Franklin UK Smaller Companies – ‘Boris bounce’ adds shine to a good year

UK equities sprang to life in the second half of 2019. Rob Morgan looks at one fund that has benefitted.

This content is more than 6 months old now, please visit the news area of this site for more recent content

  1. Rob Morgan

After a period in the doldrums, UK equities sprang to life in the second half of 2019. The announcement of a December General Election, the growing likelihood of a Conservative victory and the conclusive result were all catalysts for improved sentiment, particularly in domestically focused areas.

It, therefore, ended up being a great year for many UK smaller companies funds. Smaller businesses often derive much their earnings from the domestic economy so tend to be more influenced by the prevailing political climate than many larger ones. With the perceived risk of a less market-friendly Corbyn-led government eliminated they benefitted from a sense of relief in the immediate aftermath of the election.

Franklin UK Smaller Companies, one of our favourite funds in the sector, was no exception to the strong returns across the sector. It is managed in a disciplined but pragmatic fashion with a bias towards good-quality businesses, encompassing both faster-growing companies and less expensive ‘value’ stocks. We added the fund to our Foundation Fundlist in January 2017, identifying it as an underperformer in 2016 that might be due a return to form – and it has not disappointed.

Given the neutral style, we expect performance versus its index to be primarily driven by stock selection, with the fund having the ability to perform well throughout a market cycle. Unlike some peers, the fund remains nimble enough to invest in the managers’ preferred ‘sweet spot’ for UK smaller companies, which is between £100m to £1bn in size.

Diverse and dynamic

Manager, Richard Bullas, characterises UK smaller companies as one of the most sophisticated, diverse and dynamic in the world, giving exposure to an exciting and large range of companies. However, there is lingering uncertainty surrounding many businesses as the path of Brexit trade negotiations is unclear.

The managers calculate that around two-thirds of the revenue of the underlying companies in their portfolio can be attributed to the UK and one third overseas. By contrast, FTSE 100 companies derive around three-quarters of their revenue internationally. This implies that were negotiations to progress favourably, this fund, along with others in the sector, could fare relatively well versus broader UK funds – though of course the reverse is true and UK smaller companies investments could suffer if investors perceive that the UK economy could be hit hard by trade barriers or tariffs.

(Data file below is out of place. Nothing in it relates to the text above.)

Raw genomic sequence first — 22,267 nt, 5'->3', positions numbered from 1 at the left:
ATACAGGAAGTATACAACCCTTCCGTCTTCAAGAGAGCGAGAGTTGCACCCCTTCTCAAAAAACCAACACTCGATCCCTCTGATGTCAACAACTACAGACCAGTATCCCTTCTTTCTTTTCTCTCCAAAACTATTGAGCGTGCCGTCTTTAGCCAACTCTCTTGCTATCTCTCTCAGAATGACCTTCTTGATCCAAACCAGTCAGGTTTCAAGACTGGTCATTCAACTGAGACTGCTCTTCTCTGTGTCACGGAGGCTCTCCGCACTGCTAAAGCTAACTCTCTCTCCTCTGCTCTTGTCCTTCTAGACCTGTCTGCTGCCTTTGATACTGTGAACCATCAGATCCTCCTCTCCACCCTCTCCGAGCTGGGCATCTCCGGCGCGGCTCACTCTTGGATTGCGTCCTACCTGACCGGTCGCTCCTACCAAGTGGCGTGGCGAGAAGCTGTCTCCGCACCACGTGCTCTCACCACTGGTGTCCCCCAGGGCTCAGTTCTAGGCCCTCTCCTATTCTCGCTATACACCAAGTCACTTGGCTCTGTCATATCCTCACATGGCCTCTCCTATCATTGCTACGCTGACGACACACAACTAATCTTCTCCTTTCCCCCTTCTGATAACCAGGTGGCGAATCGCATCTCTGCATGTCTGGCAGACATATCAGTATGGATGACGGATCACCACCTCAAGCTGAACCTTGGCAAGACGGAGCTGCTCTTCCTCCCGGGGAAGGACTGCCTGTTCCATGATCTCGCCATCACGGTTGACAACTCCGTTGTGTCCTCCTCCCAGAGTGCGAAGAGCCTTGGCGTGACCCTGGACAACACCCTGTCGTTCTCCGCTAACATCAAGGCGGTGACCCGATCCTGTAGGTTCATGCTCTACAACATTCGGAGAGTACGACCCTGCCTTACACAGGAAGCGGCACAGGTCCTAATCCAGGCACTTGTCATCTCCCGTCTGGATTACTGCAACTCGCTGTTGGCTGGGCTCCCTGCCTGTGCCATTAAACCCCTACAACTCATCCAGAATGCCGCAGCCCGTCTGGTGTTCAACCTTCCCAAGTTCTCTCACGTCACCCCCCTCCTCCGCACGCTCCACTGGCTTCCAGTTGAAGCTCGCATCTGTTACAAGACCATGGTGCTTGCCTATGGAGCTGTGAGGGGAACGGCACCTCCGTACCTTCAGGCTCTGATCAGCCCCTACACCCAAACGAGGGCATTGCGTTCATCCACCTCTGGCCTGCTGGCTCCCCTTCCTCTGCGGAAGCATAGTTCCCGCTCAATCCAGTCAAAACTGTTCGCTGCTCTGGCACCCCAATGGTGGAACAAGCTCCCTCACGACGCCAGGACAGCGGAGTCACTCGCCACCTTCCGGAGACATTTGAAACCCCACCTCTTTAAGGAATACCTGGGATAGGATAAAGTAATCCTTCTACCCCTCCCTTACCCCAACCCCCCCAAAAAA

Fund activity

Despite the political backdrop, it is business as usual for the fund’s managers, who believe there are still some excellent opportunities despite December’s ‘Boris bounce’ pushing up share prices. They point out that the forward price-to-earnings ratio* for non-loss makers in the FTSE Small Cap index is currently at a 25% discount to their larger company equivalents in the FTSE 100.

Domestic UK exposure is significant but selective. Sofa seller DFS, Topps Tiles and Hotel Chocolat feature in the portfolio, providing some retail exposure, but support services is the largest sector overweight through holdings in Clipper Logistics, Equiniti, Ricardo and Robert Walters. Travel and leisure stocks are mostly avoided at present, with the managers concerned balance sheets among pub companies, in particular, are stretched.

Recent new purchases include Codemasters (video games), Watkin Jones (construction) and SMS (smart metering), and existing positions in adhesive component manufacturer Scapa and video game developer Sumo Digital have been increased on share price weakness. The fund’s largest holdings remain broadcast and photographic provider Vitec and documentation management company Restore.